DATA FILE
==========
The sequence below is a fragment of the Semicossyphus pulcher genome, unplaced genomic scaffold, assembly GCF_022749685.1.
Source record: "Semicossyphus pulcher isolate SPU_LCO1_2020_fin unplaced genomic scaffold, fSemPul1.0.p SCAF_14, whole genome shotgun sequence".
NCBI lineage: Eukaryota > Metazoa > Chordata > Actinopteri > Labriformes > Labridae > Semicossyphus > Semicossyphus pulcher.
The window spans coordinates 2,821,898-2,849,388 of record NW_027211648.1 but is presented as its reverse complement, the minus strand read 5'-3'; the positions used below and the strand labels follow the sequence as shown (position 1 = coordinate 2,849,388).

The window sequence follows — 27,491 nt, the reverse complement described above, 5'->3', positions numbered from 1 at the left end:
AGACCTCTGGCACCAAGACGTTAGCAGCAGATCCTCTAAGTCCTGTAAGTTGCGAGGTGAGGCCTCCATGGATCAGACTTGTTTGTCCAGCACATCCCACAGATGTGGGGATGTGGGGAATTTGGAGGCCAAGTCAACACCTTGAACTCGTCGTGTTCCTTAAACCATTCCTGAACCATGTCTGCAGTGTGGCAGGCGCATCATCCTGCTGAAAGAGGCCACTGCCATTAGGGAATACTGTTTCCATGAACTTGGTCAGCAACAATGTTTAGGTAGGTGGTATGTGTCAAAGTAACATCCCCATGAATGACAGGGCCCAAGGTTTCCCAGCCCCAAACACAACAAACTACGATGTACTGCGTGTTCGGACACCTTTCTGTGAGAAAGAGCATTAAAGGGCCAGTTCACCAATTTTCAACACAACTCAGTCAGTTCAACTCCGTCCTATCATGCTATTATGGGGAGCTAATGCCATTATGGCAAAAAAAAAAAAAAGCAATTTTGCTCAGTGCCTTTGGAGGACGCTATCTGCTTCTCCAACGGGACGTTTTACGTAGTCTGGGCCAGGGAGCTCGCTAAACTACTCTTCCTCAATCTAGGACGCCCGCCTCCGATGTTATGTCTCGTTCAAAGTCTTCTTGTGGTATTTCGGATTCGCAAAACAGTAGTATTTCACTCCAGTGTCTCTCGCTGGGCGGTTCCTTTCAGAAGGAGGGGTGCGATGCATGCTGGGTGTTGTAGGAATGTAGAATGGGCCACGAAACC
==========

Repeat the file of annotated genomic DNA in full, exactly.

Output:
The sequence below is a fragment of the Semicossyphus pulcher genome, unplaced genomic scaffold, assembly GCF_022749685.1.
Source record: "Semicossyphus pulcher isolate SPU_LCO1_2020_fin unplaced genomic scaffold, fSemPul1.0.p SCAF_14, whole genome shotgun sequence".
NCBI lineage: Eukaryota > Metazoa > Chordata > Actinopteri > Labriformes > Labridae > Semicossyphus > Semicossyphus pulcher.
The window spans coordinates 2,821,898-2,849,388 of record NW_027211648.1 but is presented as its reverse complement, the minus strand read 5'-3'; the positions used below and the strand labels follow the sequence as shown (position 1 = coordinate 2,849,388).

The window sequence follows — 27,491 nt, the reverse complement described above, 5'->3', positions numbered from 1 at the left end:
AGACCTCTGGCACCAAGACGTTAGCAGCAGATCCTCTAAGTCCTGTAAGTTGCGAGGTGAGGCCTCCATGGATCAGACTTGTTTGTCCAGCACATCCCACAGATGTGGGGATGTGGGGAATTTGGAGGCCAAGTCAACACCTTGAACTCGTCGTGTTCCTTAAACCATTCCTGAACCATGTCTGCAGTGTGGCAGGCGCATCATCCTGCTGAAAGAGGCCACTGCCATTAGGGAATACTGTTTCCATGAACTTGGTCAGCAACAATGTTTAGGTAGGTGGTATGTGTCAAAGTAACATCCCCATGAATGACAGGGCCCAAGGTTTCCCAGCCCCAAACACAACAAACTACGATGTACTGCGTGTTCGGACACCTTTCTGTGAGAAAGAGCATTAAAGGGCCAGTTCACCAATTTTCAACACAACTCAGTCAGTTCAACTCCGTCCTATCATGCTATTATGGGGAGCTAATGCCATTATGGCAAAAAAAAAAAAAAGCAATTTTGCTCAGTGCCTTTGGAGGACGCTATCTGCTTCTCCAACGGGACGTTTTACGTAGTCTGGGCCAGGGAGCTCGCTAAACTACTCTTCCTCAATCTAGGACGCCCGCCTCCGATGTTATGTCTCGTTCAAAGTCTTCTTGTGGTATTTCGGATTCGCAAAACAGTAGTATTTCACTCCAGTGTCTCTCGCTGGGCGGTTCCTTTCAGAAGGAGGGGTGCGATGCATGCTGGGTGTTGTAGGAATGTAGAATGGGCCACGAAACC